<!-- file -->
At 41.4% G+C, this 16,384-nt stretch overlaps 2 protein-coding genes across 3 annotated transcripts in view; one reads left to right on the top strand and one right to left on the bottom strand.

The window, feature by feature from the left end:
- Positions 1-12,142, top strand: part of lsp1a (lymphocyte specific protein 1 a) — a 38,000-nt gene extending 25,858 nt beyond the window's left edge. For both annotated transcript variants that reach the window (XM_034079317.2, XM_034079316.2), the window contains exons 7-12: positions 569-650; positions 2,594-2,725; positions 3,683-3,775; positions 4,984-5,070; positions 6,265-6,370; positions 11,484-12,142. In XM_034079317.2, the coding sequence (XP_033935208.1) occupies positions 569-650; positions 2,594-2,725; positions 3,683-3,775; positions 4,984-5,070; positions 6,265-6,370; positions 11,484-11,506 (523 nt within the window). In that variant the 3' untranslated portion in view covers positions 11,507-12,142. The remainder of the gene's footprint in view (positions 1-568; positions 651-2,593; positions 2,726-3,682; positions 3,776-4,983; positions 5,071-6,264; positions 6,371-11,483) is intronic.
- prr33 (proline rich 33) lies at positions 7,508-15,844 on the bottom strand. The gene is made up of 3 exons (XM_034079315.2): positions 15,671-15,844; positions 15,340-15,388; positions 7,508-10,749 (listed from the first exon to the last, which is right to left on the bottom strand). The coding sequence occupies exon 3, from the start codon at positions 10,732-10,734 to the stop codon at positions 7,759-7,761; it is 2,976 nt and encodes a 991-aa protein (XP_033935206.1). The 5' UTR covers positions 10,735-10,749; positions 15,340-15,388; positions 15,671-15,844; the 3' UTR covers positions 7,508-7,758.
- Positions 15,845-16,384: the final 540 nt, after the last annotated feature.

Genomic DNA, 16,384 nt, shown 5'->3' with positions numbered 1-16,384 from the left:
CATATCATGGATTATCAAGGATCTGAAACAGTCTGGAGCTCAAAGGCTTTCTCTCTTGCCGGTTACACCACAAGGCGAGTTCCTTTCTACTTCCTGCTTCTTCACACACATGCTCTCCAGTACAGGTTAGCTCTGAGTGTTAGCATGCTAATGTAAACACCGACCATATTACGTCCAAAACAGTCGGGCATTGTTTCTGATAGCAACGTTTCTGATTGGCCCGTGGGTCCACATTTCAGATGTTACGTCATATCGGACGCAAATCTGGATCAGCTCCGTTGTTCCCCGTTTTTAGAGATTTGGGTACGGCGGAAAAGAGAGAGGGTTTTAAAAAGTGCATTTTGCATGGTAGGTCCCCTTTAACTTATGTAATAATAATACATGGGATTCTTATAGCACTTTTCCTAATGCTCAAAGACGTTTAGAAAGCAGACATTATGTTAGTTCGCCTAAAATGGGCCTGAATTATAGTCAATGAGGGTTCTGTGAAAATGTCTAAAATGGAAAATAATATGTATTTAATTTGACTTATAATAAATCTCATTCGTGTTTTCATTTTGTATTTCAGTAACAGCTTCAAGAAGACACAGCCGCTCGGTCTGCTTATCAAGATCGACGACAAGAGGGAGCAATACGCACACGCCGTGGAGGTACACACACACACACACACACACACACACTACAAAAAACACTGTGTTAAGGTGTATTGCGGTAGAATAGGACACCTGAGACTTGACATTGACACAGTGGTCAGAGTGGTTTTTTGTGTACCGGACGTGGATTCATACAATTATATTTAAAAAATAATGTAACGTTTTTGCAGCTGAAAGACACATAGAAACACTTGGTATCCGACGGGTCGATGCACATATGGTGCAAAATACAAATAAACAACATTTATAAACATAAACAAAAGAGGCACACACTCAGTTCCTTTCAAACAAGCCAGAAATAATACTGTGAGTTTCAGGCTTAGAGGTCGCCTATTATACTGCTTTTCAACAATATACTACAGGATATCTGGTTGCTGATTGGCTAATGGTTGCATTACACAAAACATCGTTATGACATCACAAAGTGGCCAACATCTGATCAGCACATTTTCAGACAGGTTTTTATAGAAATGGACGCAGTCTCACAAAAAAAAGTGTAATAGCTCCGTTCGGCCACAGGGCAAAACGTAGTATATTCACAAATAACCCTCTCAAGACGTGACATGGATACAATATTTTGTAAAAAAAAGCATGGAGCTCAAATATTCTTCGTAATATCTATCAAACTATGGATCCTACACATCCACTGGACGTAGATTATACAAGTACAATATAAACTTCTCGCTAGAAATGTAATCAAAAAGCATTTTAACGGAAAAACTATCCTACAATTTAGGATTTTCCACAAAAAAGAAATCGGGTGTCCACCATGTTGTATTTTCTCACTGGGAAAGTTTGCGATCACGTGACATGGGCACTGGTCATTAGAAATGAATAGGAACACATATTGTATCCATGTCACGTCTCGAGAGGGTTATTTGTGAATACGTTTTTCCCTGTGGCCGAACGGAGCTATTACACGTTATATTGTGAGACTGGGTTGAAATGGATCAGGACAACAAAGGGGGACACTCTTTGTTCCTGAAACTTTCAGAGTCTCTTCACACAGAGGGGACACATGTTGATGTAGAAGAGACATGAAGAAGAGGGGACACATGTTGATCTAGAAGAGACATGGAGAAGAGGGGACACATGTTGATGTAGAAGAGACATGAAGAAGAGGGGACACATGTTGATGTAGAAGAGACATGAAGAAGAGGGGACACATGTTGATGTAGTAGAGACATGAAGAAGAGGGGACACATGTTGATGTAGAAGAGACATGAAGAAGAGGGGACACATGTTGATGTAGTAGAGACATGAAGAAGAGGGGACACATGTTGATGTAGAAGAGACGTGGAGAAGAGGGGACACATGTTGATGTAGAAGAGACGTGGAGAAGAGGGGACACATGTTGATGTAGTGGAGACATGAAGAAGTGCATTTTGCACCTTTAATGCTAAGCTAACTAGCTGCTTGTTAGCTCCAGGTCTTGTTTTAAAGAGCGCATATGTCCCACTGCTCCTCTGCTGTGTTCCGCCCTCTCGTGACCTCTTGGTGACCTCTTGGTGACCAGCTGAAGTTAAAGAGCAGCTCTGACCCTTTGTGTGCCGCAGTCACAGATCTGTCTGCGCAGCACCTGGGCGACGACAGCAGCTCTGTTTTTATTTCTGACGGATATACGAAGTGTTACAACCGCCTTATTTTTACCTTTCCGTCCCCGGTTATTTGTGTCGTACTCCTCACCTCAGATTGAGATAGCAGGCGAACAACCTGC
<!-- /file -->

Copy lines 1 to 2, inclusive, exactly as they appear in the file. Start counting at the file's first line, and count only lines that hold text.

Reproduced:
At 41.4% G+C, this 16,384-nt stretch overlaps 2 protein-coding genes across 3 annotated transcripts in view; one reads left to right on the top strand and one right to left on the bottom strand.

The window, feature by feature from the left end: